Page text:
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Islands of freedom


05 December 2012

Islands of freedom

Sir Ken Robinson said in a famous TEDTalks presentation that creativity ought to have a central role in the education of children, that it is fundamental to stimulate creativity and imagination, to discover and promote the features that make us different and unique.

While, in these parts, we seem to be moving in the opposite direction. The proof lies in simply remembering the first paragraph of the draft of the LOMCE (Organ Law for the Improvement of the Quality of Education), that was already approved in the council of ministers last 21 September and which -attention!- Tuesday 5 December the minister Wert presented with a few slight modifications: “Education is the motor that promotes the competiveness of the economy and a country’s level of prosperity. Its educational level determines its capacity to compete successfully in the international arena and to affront the challenges set by the future. Improving the level of citizens in the ambit of education supposes opening the door to highly qualified jobs, which represents banking on economic growth and achieving competitive advantages in the global market”. No comment.

Meanwhile, and almost where one least expects it, on television, one sometimes finds little islands of creativity and imagination that can be as stimulating for children as for adults. One recent case is Adventure Time, a cartoon series produced by Cartoon Network that began in 2010. The protagonists are Finn, a 14 year old boy, and a magic dog (adopted brother?) Jake. Both live in the land of Ooo, a surreal environment that could almost be post-apocalyptic –as suggested in some episodes that refer to a War of the Mushrooms – an alternative world in another dimension. In this surreal environment different mutant and extravagant characters file past, such as Princess Bubblegum, a human and bubble-gum hybrid; The Ice King, who would be the bad guy of the series and is obsessed with marriage; Marceline, the vampire queen and Finn’s best friend, who is a thousand years old and feeds off red things; Lady Rainicorn, a rainbow unicorn that only talks Korean, Princess Bubblegum’s pet and Jake’s girlfriend, amongst many others. Rarely have so many freaky and ambivalent characters been seen together.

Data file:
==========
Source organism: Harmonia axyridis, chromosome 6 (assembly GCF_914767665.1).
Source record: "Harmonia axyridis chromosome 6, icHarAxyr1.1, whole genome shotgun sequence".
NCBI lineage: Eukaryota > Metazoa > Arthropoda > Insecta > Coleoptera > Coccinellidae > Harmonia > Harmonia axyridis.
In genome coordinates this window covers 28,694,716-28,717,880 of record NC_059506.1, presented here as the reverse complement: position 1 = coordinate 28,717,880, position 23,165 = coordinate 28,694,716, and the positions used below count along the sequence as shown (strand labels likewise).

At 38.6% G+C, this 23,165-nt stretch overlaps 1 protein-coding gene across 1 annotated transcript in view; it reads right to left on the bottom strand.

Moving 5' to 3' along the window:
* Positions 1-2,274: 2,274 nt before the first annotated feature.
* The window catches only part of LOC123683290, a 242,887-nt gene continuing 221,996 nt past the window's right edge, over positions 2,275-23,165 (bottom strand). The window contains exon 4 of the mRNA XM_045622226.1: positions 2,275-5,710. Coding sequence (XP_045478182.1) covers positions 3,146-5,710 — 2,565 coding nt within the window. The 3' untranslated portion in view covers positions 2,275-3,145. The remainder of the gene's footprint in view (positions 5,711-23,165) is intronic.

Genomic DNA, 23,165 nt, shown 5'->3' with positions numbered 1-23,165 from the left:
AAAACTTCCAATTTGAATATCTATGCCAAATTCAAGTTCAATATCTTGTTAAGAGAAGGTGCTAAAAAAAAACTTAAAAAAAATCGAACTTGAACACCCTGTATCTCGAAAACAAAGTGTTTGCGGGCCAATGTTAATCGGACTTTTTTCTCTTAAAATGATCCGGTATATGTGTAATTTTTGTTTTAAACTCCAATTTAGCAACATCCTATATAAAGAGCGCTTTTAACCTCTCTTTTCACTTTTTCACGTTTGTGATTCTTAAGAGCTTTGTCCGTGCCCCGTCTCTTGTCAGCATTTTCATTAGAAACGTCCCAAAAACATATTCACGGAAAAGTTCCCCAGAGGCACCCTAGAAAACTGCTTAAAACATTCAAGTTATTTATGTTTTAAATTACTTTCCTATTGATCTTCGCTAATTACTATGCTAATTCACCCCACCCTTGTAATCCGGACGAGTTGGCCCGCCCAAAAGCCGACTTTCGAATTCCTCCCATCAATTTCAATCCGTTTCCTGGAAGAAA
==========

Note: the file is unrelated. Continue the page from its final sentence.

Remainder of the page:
Extravagance, surrealism and an absurd humour are the threads behind some simple and direct arguments, in which, in a totally idiosyncratic and not at all naïve way, values such as friendship, tolerance and justice predominate. All this is encompassed within a more complex macro-context that evolves and diversifies over time.

It is not by chance that the series, already cult viewing, has a certain indie feel, because its creators also are. With Pendleton Ward at the head, the comic book artists and scriptwriters come from independent comics and in the odd interview they have declared that they draw thinking of a child audience but also write and draw thinking about what they would like to see and what they enjoy making. Undoubtedly there is a universe parallel to this other one that is so dangerous that sets its sights on “achieving competitive advantages in the global market”.

Montse Badia has never liked standing still, so she has always thought about travelling, entering into relation with other contexts, distancing herself, to be able to think more clearly about the world. The critique of art and curating have been a way of putting into practice her conviction about the need for critical thought, for idiosyncrasies and individual stances. How, if not, can we question the standardisation to which we are being subjected?

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"A desk is a dangerous place from which to watch the world" (John Le Carré)